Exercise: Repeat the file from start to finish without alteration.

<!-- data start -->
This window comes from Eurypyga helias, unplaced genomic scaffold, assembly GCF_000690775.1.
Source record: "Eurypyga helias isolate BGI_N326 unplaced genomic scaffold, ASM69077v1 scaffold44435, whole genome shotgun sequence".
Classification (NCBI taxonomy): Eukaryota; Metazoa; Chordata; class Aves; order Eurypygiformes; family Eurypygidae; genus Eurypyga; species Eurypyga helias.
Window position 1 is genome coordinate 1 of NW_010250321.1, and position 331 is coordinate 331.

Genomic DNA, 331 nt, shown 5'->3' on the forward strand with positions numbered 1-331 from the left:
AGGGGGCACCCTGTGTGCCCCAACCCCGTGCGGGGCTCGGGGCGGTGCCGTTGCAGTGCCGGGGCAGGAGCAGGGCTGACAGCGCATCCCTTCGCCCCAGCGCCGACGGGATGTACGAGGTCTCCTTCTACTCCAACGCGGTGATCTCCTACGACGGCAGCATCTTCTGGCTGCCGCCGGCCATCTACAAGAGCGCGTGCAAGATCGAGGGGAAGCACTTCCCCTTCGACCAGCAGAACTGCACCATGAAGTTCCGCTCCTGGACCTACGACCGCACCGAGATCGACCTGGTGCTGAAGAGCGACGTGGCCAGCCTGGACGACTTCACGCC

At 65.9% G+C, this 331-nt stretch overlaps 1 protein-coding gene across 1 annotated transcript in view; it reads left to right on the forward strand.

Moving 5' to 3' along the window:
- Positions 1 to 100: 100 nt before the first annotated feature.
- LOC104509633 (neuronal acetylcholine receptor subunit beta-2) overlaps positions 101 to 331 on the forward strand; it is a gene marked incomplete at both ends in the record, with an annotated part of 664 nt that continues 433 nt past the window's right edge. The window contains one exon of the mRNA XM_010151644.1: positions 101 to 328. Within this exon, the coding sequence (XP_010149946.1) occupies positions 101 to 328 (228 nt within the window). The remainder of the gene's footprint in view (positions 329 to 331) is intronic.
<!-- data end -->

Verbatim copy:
This window comes from Eurypyga helias, unplaced genomic scaffold, assembly GCF_000690775.1.
Source record: "Eurypyga helias isolate BGI_N326 unplaced genomic scaffold, ASM69077v1 scaffold44435, whole genome shotgun sequence".
Classification (NCBI taxonomy): Eukaryota; Metazoa; Chordata; class Aves; order Eurypygiformes; family Eurypygidae; genus Eurypyga; species Eurypyga helias.
Window position 1 is genome coordinate 1 of NW_010250321.1, and position 331 is coordinate 331.

Genomic DNA, 331 nt, shown 5'->3' on the forward strand with positions numbered 1-331 from the left:
AGGGGGCACCCTGTGTGCCCCAACCCCGTGCGGGGCTCGGGGCGGTGCCGTTGCAGTGCCGGGGCAGGAGCAGGGCTGACAGCGCATCCCTTCGCCCCAGCGCCGACGGGATGTACGAGGTCTCCTTCTACTCCAACGCGGTGATCTCCTACGACGGCAGCATCTTCTGGCTGCCGCCGGCCATCTACAAGAGCGCGTGCAAGATCGAGGGGAAGCACTTCCCCTTCGACCAGCAGAACTGCACCATGAAGTTCCGCTCCTGGACCTACGACCGCACCGAGATCGACCTGGTGCTGAAGAGCGACGTGGCCAGCCTGGACGACTTCACGCC

At 65.9% G+C, this 331-nt stretch overlaps 1 protein-coding gene across 1 annotated transcript in view; it reads left to right on the forward strand.

Moving 5' to 3' along the window:
- Positions 1 to 100: 100 nt before the first annotated feature.
- LOC104509633 (neuronal acetylcholine receptor subunit beta-2) overlaps positions 101 to 331 on the forward strand; it is a gene marked incomplete at both ends in the record, with an annotated part of 664 nt that continues 433 nt past the window's right edge. The window contains one exon of the mRNA XM_010151644.1: positions 101 to 328. Within this exon, the coding sequence (XP_010149946.1) occupies positions 101 to 328 (228 nt within the window). The remainder of the gene's footprint in view (positions 329 to 331) is intronic.